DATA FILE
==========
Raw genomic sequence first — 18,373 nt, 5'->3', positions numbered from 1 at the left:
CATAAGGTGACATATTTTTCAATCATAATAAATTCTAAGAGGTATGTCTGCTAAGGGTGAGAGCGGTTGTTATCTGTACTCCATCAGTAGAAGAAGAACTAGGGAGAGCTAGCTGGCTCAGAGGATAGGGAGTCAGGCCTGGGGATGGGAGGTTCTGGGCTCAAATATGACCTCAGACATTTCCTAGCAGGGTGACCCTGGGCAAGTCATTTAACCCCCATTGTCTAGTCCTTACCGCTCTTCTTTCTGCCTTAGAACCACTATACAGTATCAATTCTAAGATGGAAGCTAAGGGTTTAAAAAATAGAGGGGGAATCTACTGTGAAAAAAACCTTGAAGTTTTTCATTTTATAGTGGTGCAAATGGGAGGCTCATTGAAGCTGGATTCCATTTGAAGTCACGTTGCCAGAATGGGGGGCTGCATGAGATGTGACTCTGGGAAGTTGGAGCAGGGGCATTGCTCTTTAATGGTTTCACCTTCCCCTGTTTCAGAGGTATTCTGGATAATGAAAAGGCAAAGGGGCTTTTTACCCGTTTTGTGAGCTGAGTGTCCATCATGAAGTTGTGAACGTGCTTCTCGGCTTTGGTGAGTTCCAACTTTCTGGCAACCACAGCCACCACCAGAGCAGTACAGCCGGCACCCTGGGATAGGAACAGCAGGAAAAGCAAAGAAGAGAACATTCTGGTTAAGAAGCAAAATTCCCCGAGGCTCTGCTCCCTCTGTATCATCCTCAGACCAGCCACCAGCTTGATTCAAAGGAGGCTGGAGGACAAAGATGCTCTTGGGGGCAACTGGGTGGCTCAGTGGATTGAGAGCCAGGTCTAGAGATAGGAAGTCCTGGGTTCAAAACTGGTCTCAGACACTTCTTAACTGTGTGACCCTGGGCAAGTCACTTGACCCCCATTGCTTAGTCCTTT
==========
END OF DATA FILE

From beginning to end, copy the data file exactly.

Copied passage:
Raw genomic sequence first — 18,373 nt, 5'->3', positions numbered from 1 at the left:
CATAAGGTGACATATTTTTCAATCATAATAAATTCTAAGAGGTATGTCTGCTAAGGGTGAGAGCGGTTGTTATCTGTACTCCATCAGTAGAAGAAGAACTAGGGAGAGCTAGCTGGCTCAGAGGATAGGGAGTCAGGCCTGGGGATGGGAGGTTCTGGGCTCAAATATGACCTCAGACATTTCCTAGCAGGGTGACCCTGGGCAAGTCATTTAACCCCCATTGTCTAGTCCTTACCGCTCTTCTTTCTGCCTTAGAACCACTATACAGTATCAATTCTAAGATGGAAGCTAAGGGTTTAAAAAATAGAGGGGGAATCTACTGTGAAAAAAACCTTGAAGTTTTTCATTTTATAGTGGTGCAAATGGGAGGCTCATTGAAGCTGGATTCCATTTGAAGTCACGTTGCCAGAATGGGGGGCTGCATGAGATGTGACTCTGGGAAGTTGGAGCAGGGGCATTGCTCTTTAATGGTTTCACCTTCCCCTGTTTCAGAGGTATTCTGGATAATGAAAAGGCAAAGGGGCTTTTTACCCGTTTTGTGAGCTGAGTGTCCATCATGAAGTTGTGAACGTGCTTCTCGGCTTTGGTGAGTTCCAACTTTCTGGCAACCACAGCCACCACCAGAGCAGTACAGCCGGCACCCTGGGATAGGAACAGCAGGAAAAGCAAAGAAGAGAACATTCTGGTTAAGAAGCAAAATTCCCCGAGGCTCTGCTCCCTCTGTATCATCCTCAGACCAGCCACCAGCTTGATTCAAAGGAGGCTGGAGGACAAAGATGCTCTTGGGGGCAACTGGGTGGCTCAGTGGATTGAGAGCCAGGTCTAGAGATAGGAAGTCCTGGGTTCAAAACTGGTCTCAGACACTTCTTAACTGTGTGACCCTGGGCAAGTCACTTGACCCCCATTGCTTAGTCCTTT